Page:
Texas Digital Library Conference System, 2015 Texas Conference on Digital Libraries

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Are You Close Enough? Libraries and Embedded Digital Humanities
Sara Outhier

Last modified: 2015-03-19

Abstract


Are You Close Enough?: SMU Libraries as Learning Spaces is a case study of embedded digital humanists in a university classroom. The resulting meta-exhibition captured the ways in which academic libraries are being utilized as interactive learning spaces. This meta-exhibition is a template for partnering with other departments in unique and collaborative ways. It also demonstrates methods for incorporating digital exhibitions into more traditional library uses and how libraries can facilitate the integration of digital humanities in classrooms across campuses.

Through a collaboration between the Hamon Arts Library, special collections, and a member of the art history faculty, project curators juxtaposed a digitally enhanced physical exhibition with a virtual meta-exhibition that explored ways in which library collections and spaces are being leveraged to deepen and broaden the educational experience at Southern Methodist University.  Interested in shedding light on lesser known uses of the library, the project curators focused on the broad angle of how exhibitions are developed, using the exhibition Post Chiaroscuro: Prints in Color after the Renaissance as a living example.

Are You Close Enough? exploited a variety of technologies to enhance the visitor experience.  A monitor displayed a sequence of images and video that captured the installation of the exhibition and the work of the students in preparing their contributions to the exhibition content. A mobile-optimized website hosted digital versions of the artifacts in the physical exhibition, augmented by original textual and multimedia content, allowing visitors to share in the classroom experience as students learned about printing techniques and created label texts for the art objects.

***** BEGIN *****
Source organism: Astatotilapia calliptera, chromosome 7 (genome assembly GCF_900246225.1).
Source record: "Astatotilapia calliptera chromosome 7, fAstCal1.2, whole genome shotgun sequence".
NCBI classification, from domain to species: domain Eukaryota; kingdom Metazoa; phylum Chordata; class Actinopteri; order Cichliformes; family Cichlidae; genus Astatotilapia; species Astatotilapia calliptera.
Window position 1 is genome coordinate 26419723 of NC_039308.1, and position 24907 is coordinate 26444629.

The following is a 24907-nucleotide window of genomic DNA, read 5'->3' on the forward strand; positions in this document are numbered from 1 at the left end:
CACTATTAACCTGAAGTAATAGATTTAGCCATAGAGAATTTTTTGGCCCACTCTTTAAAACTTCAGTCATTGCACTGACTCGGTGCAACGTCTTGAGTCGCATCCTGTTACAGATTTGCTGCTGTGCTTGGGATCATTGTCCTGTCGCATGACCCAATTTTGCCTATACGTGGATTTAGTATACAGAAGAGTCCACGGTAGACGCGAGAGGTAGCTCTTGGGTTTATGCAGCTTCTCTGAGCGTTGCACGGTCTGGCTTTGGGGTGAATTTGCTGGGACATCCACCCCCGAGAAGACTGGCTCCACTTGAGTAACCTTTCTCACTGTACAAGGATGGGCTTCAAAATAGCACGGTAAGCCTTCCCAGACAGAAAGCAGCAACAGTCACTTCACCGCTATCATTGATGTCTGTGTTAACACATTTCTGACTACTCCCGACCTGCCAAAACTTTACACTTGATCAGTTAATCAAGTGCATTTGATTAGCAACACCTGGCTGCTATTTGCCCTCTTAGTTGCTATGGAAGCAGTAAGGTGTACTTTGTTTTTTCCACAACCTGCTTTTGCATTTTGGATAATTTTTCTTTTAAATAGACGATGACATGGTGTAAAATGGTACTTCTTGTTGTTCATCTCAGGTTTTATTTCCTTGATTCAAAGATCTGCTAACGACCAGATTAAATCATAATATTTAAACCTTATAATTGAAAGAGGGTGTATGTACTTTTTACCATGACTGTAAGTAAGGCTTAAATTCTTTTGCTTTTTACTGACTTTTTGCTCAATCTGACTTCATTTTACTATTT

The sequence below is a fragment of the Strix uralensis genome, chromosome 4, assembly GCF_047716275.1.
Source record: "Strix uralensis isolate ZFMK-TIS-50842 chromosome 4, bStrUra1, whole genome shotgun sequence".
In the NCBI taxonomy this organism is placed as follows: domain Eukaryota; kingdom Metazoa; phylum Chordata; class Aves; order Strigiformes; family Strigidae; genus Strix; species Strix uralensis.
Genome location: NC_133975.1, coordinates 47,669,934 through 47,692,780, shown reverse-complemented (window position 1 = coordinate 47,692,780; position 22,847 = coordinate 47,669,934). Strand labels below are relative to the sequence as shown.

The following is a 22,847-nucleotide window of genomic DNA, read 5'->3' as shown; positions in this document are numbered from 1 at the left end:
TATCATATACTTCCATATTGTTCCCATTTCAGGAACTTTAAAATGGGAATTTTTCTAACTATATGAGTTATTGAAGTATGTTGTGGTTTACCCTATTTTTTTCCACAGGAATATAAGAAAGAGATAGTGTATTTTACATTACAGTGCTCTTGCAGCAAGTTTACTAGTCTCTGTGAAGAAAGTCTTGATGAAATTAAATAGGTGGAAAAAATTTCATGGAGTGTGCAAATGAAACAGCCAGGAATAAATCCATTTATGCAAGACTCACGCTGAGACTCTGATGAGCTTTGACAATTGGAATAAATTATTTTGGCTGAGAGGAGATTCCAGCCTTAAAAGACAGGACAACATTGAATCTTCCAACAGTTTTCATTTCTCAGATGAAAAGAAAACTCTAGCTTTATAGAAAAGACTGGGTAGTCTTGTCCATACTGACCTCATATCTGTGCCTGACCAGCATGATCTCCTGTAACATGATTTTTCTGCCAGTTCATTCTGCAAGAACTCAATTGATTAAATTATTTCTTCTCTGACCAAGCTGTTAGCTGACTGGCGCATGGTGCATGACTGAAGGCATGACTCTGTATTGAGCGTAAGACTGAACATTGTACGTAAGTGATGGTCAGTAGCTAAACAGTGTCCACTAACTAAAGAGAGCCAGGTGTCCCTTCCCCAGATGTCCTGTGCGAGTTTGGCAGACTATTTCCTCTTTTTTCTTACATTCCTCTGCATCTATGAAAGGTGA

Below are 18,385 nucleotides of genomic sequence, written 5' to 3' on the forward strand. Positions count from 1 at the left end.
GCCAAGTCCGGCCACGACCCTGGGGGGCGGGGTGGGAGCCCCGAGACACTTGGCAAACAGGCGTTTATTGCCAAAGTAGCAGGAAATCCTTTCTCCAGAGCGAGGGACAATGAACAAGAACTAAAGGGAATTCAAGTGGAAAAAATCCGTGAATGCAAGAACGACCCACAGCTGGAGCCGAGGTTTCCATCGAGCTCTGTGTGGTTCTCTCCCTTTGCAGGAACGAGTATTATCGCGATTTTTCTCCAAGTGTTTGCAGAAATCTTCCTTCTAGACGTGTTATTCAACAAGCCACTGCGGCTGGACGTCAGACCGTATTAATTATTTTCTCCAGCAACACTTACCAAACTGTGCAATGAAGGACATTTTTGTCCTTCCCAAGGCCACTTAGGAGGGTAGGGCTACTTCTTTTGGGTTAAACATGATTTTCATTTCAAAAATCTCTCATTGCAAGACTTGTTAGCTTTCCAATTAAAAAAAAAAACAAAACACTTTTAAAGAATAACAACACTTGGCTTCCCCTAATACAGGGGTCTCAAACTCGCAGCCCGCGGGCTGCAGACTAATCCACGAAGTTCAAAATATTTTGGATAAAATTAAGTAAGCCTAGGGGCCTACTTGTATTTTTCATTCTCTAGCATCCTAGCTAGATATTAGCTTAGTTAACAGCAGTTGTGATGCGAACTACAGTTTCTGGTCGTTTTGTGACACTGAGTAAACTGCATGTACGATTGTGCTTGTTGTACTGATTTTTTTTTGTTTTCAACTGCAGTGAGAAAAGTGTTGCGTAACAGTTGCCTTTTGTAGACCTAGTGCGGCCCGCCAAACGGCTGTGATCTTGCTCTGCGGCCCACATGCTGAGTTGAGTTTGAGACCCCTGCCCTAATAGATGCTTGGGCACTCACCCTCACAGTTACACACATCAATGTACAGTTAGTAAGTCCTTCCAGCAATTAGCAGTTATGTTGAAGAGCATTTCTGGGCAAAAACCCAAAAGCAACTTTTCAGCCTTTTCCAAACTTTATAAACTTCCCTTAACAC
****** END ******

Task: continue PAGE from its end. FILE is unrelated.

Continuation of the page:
One artifact of the project is a recreation of a student assignment in a digital environment. By accessing the project website, visitors can gain sufficient knowledge about the artworks to determine the answers to the same questions, embedding the users in the learning environment. Project curators developed a series of audio and video clips that capture the students discussing what they learned about printing techniques. In addition, visitors to the gallery and to the website have access to digitized versions of many of the matrices and impressions in the physical exhibition.

The potential impact of this project at academic institutions is multifaceted. By showcasing a more singular use of libraries--as interactive classrooms--the meta-exhibition is a template for partnering with other departments in unique and collaborative ways.  It also demonstrates methods for incorporating digital exhibitions into more traditional library uses, and how libraries can facilitate the integration of digital humanities in classrooms across campuses. These methods enhance our ability to show what a library is all about: bringing people together to learn from the available resources, to help each other grow in their understanding and to create new information.  Libraries become more inviting as active collaborators, and therefore more sustainable, by finding more engaging ways to work with faculty and students.

Keywords


digital humanities; collaboration; teaching and learning